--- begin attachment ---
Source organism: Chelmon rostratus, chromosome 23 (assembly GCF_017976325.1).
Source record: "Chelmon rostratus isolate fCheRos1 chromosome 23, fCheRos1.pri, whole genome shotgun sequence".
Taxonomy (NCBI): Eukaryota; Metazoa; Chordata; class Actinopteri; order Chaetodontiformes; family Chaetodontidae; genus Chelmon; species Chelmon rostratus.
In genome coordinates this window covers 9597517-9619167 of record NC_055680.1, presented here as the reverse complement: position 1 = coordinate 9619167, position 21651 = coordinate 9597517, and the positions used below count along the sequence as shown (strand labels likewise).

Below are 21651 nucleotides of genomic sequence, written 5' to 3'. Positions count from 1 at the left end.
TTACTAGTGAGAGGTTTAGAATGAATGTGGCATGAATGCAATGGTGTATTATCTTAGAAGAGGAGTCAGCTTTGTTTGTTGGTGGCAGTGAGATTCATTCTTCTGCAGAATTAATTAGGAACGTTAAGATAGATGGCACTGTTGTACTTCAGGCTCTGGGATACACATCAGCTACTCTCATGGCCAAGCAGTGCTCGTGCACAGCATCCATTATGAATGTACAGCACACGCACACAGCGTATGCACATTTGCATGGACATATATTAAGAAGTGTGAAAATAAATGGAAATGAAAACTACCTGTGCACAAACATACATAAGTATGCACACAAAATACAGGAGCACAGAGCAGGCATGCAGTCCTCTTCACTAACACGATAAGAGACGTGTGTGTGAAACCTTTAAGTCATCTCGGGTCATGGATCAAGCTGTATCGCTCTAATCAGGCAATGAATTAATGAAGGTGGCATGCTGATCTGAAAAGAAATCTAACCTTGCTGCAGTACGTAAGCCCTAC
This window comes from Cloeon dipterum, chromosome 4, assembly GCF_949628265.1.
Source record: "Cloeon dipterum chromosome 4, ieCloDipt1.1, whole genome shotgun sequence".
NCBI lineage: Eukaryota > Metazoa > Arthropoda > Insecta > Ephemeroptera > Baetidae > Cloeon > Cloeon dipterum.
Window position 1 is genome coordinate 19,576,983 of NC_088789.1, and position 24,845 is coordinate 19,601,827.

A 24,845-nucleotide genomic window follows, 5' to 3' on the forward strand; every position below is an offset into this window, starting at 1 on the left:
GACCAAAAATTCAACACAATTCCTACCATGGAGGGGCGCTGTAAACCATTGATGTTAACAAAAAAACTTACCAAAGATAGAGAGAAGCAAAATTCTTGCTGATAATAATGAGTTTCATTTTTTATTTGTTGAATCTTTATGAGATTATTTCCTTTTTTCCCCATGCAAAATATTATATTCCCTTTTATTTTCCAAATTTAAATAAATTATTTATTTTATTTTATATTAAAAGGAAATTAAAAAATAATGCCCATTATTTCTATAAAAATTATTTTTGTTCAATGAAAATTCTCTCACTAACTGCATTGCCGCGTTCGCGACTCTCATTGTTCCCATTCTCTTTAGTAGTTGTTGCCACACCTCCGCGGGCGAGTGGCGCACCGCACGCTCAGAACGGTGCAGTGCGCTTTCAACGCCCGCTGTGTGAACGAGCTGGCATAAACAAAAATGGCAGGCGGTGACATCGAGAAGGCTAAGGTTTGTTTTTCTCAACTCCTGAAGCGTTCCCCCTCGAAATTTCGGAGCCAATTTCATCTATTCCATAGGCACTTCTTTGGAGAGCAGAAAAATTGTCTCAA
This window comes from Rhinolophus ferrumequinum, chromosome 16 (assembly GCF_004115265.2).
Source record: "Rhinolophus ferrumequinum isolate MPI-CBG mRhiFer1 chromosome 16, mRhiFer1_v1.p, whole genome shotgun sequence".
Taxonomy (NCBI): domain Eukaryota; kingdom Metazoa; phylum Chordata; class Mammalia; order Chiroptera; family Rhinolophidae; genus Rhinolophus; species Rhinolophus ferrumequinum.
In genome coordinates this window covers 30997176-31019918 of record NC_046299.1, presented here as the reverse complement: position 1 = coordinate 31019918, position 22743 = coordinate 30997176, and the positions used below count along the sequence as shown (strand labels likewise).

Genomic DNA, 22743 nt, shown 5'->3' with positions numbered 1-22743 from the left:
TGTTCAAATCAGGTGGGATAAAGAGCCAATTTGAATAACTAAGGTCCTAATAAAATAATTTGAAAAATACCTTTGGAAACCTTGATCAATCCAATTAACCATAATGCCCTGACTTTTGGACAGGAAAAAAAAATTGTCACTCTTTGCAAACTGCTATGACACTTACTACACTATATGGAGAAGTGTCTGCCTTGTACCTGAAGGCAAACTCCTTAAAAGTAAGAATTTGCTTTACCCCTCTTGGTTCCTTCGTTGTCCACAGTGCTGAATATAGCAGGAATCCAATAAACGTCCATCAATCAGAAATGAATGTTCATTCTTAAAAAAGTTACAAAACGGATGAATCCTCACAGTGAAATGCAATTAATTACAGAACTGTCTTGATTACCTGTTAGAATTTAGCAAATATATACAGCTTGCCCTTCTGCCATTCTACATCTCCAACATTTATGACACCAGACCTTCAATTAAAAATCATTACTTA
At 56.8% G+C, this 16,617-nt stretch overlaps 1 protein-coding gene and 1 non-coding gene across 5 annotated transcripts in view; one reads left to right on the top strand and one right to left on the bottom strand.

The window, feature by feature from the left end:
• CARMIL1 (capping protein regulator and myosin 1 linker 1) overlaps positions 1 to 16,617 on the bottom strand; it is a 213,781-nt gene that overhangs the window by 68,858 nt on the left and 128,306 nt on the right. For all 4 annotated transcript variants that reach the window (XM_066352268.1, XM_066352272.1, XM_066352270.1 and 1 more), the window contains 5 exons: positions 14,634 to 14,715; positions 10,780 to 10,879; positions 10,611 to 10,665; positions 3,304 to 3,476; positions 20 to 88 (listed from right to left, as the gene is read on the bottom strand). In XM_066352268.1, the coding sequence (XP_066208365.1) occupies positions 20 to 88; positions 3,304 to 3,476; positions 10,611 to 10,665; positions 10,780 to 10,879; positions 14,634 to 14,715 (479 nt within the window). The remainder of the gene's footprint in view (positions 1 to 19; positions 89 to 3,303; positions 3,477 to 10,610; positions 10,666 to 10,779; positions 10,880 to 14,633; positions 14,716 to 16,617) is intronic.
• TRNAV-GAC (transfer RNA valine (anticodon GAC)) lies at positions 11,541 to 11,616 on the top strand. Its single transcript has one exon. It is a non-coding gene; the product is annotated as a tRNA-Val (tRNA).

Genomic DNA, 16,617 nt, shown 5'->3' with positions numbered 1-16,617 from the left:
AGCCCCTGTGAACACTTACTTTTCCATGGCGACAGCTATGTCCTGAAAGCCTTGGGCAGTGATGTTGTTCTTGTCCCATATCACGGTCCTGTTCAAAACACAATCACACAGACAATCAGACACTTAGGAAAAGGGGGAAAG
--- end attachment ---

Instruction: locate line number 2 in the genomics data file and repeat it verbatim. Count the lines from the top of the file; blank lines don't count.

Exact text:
Source record: "Chelmon rostratus isolate fCheRos1 chromosome 23, fCheRos1.pri, whole genome shotgun sequence".